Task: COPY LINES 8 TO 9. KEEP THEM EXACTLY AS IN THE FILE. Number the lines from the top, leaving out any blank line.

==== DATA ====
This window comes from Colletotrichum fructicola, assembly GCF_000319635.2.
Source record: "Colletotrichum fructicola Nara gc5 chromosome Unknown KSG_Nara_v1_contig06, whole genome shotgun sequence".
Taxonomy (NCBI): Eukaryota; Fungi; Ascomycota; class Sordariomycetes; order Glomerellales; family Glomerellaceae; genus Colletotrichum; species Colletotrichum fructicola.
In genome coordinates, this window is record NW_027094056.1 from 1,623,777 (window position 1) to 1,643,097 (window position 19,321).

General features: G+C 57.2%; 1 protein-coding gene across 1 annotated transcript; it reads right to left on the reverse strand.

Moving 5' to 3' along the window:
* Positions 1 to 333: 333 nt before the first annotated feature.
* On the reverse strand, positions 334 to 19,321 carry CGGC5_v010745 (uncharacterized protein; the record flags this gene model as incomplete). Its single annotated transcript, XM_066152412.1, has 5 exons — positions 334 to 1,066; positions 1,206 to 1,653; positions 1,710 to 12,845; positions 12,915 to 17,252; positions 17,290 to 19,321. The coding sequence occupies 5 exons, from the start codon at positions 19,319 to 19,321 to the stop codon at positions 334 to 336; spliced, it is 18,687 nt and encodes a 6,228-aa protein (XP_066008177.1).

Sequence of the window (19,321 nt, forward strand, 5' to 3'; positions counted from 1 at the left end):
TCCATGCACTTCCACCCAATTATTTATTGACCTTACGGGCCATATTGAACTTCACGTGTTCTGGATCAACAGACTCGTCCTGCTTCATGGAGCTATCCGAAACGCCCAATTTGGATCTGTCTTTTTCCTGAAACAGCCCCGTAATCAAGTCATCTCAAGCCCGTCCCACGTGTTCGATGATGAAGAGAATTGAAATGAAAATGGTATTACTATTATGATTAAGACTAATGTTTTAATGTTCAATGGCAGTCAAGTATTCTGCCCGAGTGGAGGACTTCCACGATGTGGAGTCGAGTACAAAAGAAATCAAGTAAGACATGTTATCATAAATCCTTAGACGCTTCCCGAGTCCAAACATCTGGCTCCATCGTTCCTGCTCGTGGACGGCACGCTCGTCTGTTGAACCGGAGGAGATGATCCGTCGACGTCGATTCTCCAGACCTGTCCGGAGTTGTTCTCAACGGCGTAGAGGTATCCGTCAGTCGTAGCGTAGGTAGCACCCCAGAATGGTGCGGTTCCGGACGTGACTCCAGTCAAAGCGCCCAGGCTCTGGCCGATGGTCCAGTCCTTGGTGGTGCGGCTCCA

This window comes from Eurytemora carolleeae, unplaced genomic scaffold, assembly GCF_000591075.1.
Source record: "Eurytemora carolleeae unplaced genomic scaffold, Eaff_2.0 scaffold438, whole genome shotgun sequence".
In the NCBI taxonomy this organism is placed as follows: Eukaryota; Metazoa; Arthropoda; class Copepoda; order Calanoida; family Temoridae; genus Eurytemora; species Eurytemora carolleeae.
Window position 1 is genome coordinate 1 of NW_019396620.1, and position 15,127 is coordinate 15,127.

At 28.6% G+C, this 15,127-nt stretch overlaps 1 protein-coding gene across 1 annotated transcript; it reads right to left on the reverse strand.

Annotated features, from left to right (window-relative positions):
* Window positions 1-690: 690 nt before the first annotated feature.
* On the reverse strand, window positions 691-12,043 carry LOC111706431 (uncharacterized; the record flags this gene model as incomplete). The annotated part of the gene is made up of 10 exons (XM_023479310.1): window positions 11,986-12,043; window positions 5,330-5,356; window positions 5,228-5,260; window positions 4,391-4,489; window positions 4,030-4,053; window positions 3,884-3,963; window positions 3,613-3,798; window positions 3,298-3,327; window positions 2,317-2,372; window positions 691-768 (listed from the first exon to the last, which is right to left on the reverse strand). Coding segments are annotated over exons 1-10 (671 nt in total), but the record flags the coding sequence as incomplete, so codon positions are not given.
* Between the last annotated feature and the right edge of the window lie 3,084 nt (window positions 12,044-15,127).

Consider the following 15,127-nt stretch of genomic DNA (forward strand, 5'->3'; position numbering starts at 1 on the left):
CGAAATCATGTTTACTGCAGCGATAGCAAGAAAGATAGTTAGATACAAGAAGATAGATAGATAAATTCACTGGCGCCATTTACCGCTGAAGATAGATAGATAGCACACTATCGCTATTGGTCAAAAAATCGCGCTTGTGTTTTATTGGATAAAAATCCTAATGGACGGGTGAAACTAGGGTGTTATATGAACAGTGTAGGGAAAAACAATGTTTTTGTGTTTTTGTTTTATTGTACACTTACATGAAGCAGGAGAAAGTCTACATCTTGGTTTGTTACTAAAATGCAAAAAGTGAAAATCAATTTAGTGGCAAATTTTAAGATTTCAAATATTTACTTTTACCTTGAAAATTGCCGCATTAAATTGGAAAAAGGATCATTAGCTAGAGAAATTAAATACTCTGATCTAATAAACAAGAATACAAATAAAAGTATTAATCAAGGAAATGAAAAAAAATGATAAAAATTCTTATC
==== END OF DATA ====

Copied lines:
* On the reverse strand, positions 334 to 19,321 carry CGGC5_v010745 (uncharacterized protein; the record flags this gene model as incomplete). Its single annotated transcript, XM_066152412.1, has 5 exons — positions 334 to 1,066; positions 1,206 to 1,653; positions 1,710 to 12,845; positions 12,915 to 17,252; positions 17,290 to 19,321. The coding sequence occupies 5 exons, from the start codon at positions 19,319 to 19,321 to the stop codon at positions 334 to 336; spliced, it is 18,687 nt and encodes a 6,228-aa protein (XP_066008177.1).

Sequence of the window (19,321 nt, forward strand, 5' to 3'; positions counted from 1 at the left end):